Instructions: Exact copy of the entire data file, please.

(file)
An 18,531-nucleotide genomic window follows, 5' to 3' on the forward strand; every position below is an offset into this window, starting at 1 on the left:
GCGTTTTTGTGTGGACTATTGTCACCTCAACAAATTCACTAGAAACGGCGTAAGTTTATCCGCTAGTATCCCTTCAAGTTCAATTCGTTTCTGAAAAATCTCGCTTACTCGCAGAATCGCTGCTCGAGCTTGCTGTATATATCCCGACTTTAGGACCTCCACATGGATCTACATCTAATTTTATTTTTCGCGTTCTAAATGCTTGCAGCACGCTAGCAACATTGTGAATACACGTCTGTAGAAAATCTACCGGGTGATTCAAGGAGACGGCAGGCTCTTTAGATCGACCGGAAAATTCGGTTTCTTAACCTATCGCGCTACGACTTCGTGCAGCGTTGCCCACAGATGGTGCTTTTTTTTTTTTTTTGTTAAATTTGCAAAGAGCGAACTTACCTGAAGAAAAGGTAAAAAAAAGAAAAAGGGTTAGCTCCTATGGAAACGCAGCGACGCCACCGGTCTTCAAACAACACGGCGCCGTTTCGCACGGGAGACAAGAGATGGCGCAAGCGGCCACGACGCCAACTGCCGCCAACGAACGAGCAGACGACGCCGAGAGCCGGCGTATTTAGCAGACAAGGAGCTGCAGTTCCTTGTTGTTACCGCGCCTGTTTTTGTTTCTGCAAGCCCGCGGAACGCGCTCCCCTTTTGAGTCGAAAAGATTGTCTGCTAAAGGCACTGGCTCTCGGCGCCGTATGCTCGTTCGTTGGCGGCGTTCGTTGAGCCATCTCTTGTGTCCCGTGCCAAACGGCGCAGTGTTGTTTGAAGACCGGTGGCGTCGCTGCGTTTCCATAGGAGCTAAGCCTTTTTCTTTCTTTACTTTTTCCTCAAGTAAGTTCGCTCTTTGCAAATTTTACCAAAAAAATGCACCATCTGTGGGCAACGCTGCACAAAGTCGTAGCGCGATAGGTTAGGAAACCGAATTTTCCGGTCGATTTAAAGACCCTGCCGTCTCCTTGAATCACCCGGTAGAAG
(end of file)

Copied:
An 18,531-nucleotide genomic window follows, 5' to 3' on the forward strand; every position below is an offset into this window, starting at 1 on the left:
GCGTTTTTGTGTGGACTATTGTCACCTCAACAAATTCACTAGAAACGGCGTAAGTTTATCCGCTAGTATCCCTTCAAGTTCAATTCGTTTCTGAAAAATCTCGCTTACTCGCAGAATCGCTGCTCGAGCTTGCTGTATATATCCCGACTTTAGGACCTCCACATGGATCTACATCTAATTTTATTTTTCGCGTTCTAAATGCTTGCAGCACGCTAGCAACATTGTGAATACACGTCTGTAGAAAATCTACCGGGTGATTCAAGGAGACGGCAGGCTCTTTAGATCGACCGGAAAATTCGGTTTCTTAACCTATCGCGCTACGACTTCGTGCAGCGTTGCCCACAGATGGTGCTTTTTTTTTTTTTTTGTTAAATTTGCAAAGAGCGAACTTACCTGAAGAAAAGGTAAAAAAAAGAAAAAGGGTTAGCTCCTATGGAAACGCAGCGACGCCACCGGTCTTCAAACAACACGGCGCCGTTTCGCACGGGAGACAAGAGATGGCGCAAGCGGCCACGACGCCAACTGCCGCCAACGAACGAGCAGACGACGCCGAGAGCCGGCGTATTTAGCAGACAAGGAGCTGCAGTTCCTTGTTGTTACCGCGCCTGTTTTTGTTTCTGCAAGCCCGCGGAACGCGCTCCCCTTTTGAGTCGAAAAGATTGTCTGCTAAAGGCACTGGCTCTCGGCGCCGTATGCTCGTTCGTTGGCGGCGTTCGTTGAGCCATCTCTTGTGTCCCGTGCCAAACGGCGCAGTGTTGTTTGAAGACCGGTGGCGTCGCTGCGTTTCCATAGGAGCTAAGCCTTTTTCTTTCTTTACTTTTTCCTCAAGTAAGTTCGCTCTTTGCAAATTTTACCAAAAAAATGCACCATCTGTGGGCAACGCTGCACAAAGTCGTAGCGCGATAGGTTAGGAAACCGAATTTTCCGGTCGATTTAAAGACCCTGCCGTCTCCTTGAATCACCCGGTAGAAG